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Home » Australia and Pacific, Cultural Geography, Geopolitics, Insurgencies, Islands

Oil Theft and Insurgency on Bougainville, Papua New Guinea

Submitted by on June 21, 2010 – 2:43 pm |  


On June 18, 2010, Australian news announced that the government of Papua New Guinea had just seized a sizable tanker filled with allegedly stolen oil. Registered in the Marshall Islands, the Singapore-bound ship was carrying crude worth an estimated $A16.3 million ($14 million US). Its 20 crewmembers were arrested and charged with various offenses, including possession of pornography.

The most intriguing aspect of the story was the source of the purloined oil: it had evidently been siphoned out of rusty tanks at the derelict Panguna copper mine on Papua New Guinea’s island of Bougainville. That the Panguna site, shuttered since 1989, still held millions of dollars worth of oil indicates its size; when closed due to civil unrest, it was the largest open-pit mine in the world. When the mine began operating in the early 1970s, Papua New Guinea gained the financial resources considered necessary for independence from Australia. If the peace-making deal made in the late 1990s between the government of Papua New Guinea and the insurgents of Bougainville is to be honored, this story could soon be repeated: a reopened Panguna could provide the economic base for Bougainville to secede from Papua New Guinea as a sovereign state within the coming decade.

Bougainville is physically part of the Solomon archipelago, which otherwise forms its own country. It owes its geopolitical position to late nineteenth century European colonial competition. As German traders and imperialists pushed south from northeastern New Guinea and the Bismarck Archipelago, the British consolidated their power in the southern Solomon Islands. In 1900, Germany transferred all of its holdings in the archipelago except Bougainville and associated islets to Britain in exchange for a British withdrawal from Samoa. After Germany’s defeat in World War I, German New Guinea, including Bougainville, passed to Australia as a League of Nations Mandate. Australia joined these lands to its own previously acquired holdings in southeastern New Guinea (technically under British sovereignty), forming the territory that became Papua New Guinea in 1975.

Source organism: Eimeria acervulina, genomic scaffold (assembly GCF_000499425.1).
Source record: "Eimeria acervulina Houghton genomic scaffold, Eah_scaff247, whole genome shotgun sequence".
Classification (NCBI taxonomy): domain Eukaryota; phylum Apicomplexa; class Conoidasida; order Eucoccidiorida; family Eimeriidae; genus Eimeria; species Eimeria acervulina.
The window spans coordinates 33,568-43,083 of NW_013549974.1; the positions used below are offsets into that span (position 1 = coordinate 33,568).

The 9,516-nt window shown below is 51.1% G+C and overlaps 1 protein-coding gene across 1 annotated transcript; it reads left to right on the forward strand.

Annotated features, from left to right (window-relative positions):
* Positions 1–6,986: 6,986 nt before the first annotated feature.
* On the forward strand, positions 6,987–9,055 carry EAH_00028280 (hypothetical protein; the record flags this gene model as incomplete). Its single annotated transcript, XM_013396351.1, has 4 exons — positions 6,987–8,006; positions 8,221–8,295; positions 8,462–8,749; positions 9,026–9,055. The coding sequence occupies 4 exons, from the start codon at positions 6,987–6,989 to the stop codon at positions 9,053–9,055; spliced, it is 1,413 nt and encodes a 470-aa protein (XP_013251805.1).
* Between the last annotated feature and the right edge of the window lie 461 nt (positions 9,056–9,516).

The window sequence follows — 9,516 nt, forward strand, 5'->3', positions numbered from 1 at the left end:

Bougainville erupted into insurgency soon after the opening of the Panguna mine. Local residents complained that Panguna benefited the central government and outsiders who worked and manage the mine, while they suffered the associated environmental and social disruptions. In 1975, rebel leaders declared the independence of the Republic of the North Solomons, which functioned as an insurgent state for about six months. New Guinea forces gained the upper hand, but the rebellion simmered. In 1988, the new Bougainville Revolutionary Army effectively targeted the mine and its power supply, forcing a suspension of operations in 1989. In 1990, the Port Moresby government placed Bougainville under blockade, prompting rebel leaders to once again proclaim their sovereignty. But rather than cooperating to build a working state, the island’s various armed camps and ethnic groups quarreled, resulting in civil war.

Civil strife in Bougainville allowed the Papuan army to advance on the island, but not to regain full control. New Guinea requested assistance from Australia and New Zealand, but to no avail. In 1996, it turned to Sandline International, a British-based private military force with South African connections. The employment of a mercenary force, however, provoked scandal in Papua New Guinea, bringing down its prime minister. A new government opted for negotiations, with New Zealand brokering. A 2000 peace treaty established the Autonomous Region of Bougainville, promising its people that they could vote on full independence sometime between 2015 and 2020.

Although most residents of Bougainville apparently viewed the Panguna mine as an environmental disaster when it was operational, the current consensus seems to be that independence would require its reopening. But mine revenues alone would not form an adequate foundation for successful sovereignty; for that, competent governmental institutions and civil concord are also necessary. Bougainville’s record on these issues, as the next Geocurrents posting will explore, remains mixed.

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